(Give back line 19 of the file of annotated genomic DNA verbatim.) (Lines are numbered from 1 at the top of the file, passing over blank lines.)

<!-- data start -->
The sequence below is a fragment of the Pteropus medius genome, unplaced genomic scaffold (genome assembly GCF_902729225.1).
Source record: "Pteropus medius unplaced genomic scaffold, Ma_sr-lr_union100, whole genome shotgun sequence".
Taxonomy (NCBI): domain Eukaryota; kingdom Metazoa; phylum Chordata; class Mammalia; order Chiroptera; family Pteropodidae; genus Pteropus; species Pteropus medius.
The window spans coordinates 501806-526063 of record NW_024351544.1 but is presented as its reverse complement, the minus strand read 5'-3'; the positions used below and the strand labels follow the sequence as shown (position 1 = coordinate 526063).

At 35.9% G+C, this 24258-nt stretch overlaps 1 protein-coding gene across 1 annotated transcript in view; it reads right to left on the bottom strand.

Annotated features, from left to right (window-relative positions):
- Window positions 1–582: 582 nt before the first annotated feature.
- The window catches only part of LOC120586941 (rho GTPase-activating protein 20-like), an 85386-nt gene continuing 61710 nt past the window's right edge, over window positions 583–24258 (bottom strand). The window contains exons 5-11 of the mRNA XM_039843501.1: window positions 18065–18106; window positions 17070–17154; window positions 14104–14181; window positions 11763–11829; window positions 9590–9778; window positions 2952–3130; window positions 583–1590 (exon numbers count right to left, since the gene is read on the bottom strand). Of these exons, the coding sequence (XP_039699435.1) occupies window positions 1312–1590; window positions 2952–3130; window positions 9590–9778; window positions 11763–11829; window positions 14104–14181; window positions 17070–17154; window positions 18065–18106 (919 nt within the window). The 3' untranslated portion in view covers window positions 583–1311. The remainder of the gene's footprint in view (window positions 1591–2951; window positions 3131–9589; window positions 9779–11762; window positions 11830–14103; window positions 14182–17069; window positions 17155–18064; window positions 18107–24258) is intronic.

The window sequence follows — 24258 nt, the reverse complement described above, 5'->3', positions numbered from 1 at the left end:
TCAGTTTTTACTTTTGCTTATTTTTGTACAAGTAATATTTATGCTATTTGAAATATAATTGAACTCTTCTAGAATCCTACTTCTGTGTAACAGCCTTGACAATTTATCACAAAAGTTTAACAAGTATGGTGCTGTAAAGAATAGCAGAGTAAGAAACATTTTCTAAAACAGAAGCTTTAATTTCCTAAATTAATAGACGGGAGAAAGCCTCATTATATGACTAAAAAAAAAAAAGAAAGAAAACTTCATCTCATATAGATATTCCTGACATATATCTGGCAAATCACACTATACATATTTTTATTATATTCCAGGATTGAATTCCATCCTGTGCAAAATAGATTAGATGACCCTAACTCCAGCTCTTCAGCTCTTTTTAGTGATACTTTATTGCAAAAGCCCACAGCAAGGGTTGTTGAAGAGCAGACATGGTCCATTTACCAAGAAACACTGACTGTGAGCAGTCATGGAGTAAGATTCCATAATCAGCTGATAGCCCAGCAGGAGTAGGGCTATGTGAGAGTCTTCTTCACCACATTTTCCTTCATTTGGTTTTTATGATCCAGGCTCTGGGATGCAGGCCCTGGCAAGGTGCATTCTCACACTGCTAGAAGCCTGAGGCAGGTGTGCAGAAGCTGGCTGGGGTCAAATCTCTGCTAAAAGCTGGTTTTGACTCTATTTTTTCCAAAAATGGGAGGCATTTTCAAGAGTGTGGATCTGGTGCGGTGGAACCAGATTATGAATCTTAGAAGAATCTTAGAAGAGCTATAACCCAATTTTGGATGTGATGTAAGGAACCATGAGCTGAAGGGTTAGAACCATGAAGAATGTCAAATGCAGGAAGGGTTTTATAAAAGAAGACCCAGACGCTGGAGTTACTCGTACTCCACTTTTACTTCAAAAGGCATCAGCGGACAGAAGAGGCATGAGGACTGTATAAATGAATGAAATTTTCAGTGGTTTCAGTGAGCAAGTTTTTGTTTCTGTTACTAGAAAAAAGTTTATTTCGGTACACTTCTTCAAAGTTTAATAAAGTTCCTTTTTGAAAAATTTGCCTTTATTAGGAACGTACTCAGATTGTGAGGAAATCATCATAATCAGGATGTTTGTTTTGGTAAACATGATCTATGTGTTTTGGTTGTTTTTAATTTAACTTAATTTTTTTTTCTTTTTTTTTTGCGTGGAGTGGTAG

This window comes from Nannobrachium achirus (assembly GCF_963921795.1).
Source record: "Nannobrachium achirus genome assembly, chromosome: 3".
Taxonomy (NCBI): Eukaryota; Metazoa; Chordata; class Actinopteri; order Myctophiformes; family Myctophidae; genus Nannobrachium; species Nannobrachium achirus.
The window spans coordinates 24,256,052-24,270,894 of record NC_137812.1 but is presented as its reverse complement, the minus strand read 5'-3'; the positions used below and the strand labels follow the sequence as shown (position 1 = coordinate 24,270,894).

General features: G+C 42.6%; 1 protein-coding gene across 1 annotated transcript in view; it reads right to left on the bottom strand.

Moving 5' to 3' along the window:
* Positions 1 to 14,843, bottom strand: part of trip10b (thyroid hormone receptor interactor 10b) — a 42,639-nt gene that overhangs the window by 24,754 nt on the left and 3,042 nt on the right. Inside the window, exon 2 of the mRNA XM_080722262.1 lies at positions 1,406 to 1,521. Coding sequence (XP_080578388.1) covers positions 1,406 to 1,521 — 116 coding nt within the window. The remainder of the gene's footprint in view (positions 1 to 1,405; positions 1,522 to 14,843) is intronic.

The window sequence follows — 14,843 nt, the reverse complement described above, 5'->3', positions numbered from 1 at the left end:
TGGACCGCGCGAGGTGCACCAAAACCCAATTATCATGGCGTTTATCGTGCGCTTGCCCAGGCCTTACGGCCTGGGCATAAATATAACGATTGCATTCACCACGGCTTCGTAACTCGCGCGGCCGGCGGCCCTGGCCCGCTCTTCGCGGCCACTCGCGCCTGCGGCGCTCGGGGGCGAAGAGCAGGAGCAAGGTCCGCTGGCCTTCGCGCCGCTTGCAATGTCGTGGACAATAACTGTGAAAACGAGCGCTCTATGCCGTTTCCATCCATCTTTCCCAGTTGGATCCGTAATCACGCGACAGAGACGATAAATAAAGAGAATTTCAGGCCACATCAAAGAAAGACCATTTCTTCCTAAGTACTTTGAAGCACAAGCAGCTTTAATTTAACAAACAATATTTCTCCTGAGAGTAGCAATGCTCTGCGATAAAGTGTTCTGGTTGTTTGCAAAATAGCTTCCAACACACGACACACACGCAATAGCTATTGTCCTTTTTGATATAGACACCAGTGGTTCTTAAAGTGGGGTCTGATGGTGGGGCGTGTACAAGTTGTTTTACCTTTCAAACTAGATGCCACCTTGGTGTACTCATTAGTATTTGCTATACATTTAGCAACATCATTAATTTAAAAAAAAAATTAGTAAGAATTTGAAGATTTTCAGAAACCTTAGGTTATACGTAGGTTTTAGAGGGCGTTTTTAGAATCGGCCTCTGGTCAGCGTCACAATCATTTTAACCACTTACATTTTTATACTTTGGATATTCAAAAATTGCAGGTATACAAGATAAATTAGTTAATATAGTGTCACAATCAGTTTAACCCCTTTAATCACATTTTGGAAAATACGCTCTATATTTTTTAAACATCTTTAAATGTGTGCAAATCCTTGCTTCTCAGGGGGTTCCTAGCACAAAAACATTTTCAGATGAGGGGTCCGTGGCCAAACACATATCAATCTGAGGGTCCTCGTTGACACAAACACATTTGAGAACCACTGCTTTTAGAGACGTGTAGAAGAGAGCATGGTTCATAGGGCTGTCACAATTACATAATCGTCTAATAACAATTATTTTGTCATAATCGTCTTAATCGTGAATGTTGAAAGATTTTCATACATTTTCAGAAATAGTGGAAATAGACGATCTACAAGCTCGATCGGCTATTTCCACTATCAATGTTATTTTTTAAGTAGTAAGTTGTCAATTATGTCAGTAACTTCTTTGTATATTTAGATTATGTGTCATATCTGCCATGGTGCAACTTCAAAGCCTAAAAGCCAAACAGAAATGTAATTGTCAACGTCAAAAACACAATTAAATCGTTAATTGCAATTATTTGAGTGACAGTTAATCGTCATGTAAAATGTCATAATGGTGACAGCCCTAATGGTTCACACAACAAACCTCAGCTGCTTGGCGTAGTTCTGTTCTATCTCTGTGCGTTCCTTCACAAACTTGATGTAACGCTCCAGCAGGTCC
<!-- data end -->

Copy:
TGGACCGCGCGAGGTGCACCAAAACCCAATTATCATGGCGTTTATCGTGCGCTTGCCCAGGCCTTACGGCCTGGGCATAAATATAACGATTGCATTCACCACGGCTTCGTAACTCGCGCGGCCGGCGGCCCTGGCCCGCTCTTCGCGGCCACTCGCGCCTGCGGCGCTCGGGGGCGAAGAGCAGGAGCAAGGTCCGCTGGCCTTCGCGCCGCTTGCAATGTCGTGGACAATAACTGTGAAAACGAGCGCTCTATGCCGTTTCCATCCATCTTTCCCAGTTGGATCCGTAATCACGCGACAGAGACGATAAATAAAGAGAATTTCAGGCCACATCAAAGAAAGACCATTTCTTCCTAAGTACTTTGAAGCACAAGCAGCTTTAATTTAACAAACAATATTTCTCCTGAGAGTAGCAATGCTCTGCGATAAAGTGTTCTGGTTGTTTGCAAAATAGCTTCCAACACACGACACACACGCAATAGCTATTGTCCTTTTTGATATAGACACCAGTGGTTCTTAAAGTGGGGTCTGATGGTGGGGCGTGTACAAGTTGTTTTACCTTTCAAACTAGATGCCACCTTGGTGTACTCATTAGTATTTGCTATACATTTAGCAACATCATTAATTTAAAAAAAAAATTAGTAAGAATTTGAAGATTTTCAGAAACCTTAGGTTATACGTAGGTTTTAGAGGGCGTTTTTAGAATCGGCCTCTGGTCAGCGTCACAATCATTTTAACCACTTACATTTTTATACTTTGGATATTCAAAAATTGCAGGTATACAAGATAAATTAGTTAATATAGTGTCACAATCAGTTTAACCCCTTTAATCACATTTTGGAAAATACGCTCTATATTTTTTAAACATCTTTAAATGTGTGCAAATCCTTGCTTCTCAGGGGGTTCCTAGCACAAAAACATTTTCAGATGAGGGGTCCGTGGCCAAACACATATCAATCTGAGGGTCCTCGTTGACACAAACACATTTGAGAACCACTGCTTTTAGAGACGTGTAGAAGAGAGCATGGTTCATAGGGCTGTCACAATTACATAATCGTCTAATAACAATTATTTTGTCATAATCGTCTTAATCGTGAATGTTGAAAGATTTTCATACATTTTCAGAAATAGTGGAAATAGACGATCTACAAGCTCGATCGGCTATTTCCACTATCAATGTTATTTTTTAAGTAGTAAGTTGTCAATTATGTCAGTAACTTCTTTGTATATTTAGATTATGTGTCATATCTGCCATGGTGCAACTTCAAAGCCTAAAAGCCAAACAGAAATGTAATTGTCAACGTCAAAAACACAATTAAATCGTTAATTGCAATTATTTGAGTGACAGTTAATCGTCATGTAAAATGTCATAATGGTGACAGCCCTAATGGTTCACACAACAAACCTCAGCTGCTTGGCGTAGTTCTGTTCTATCTCTGTGCGTTCCTTCACAAACTTGATGTAACGCTCCAGCAGGTCC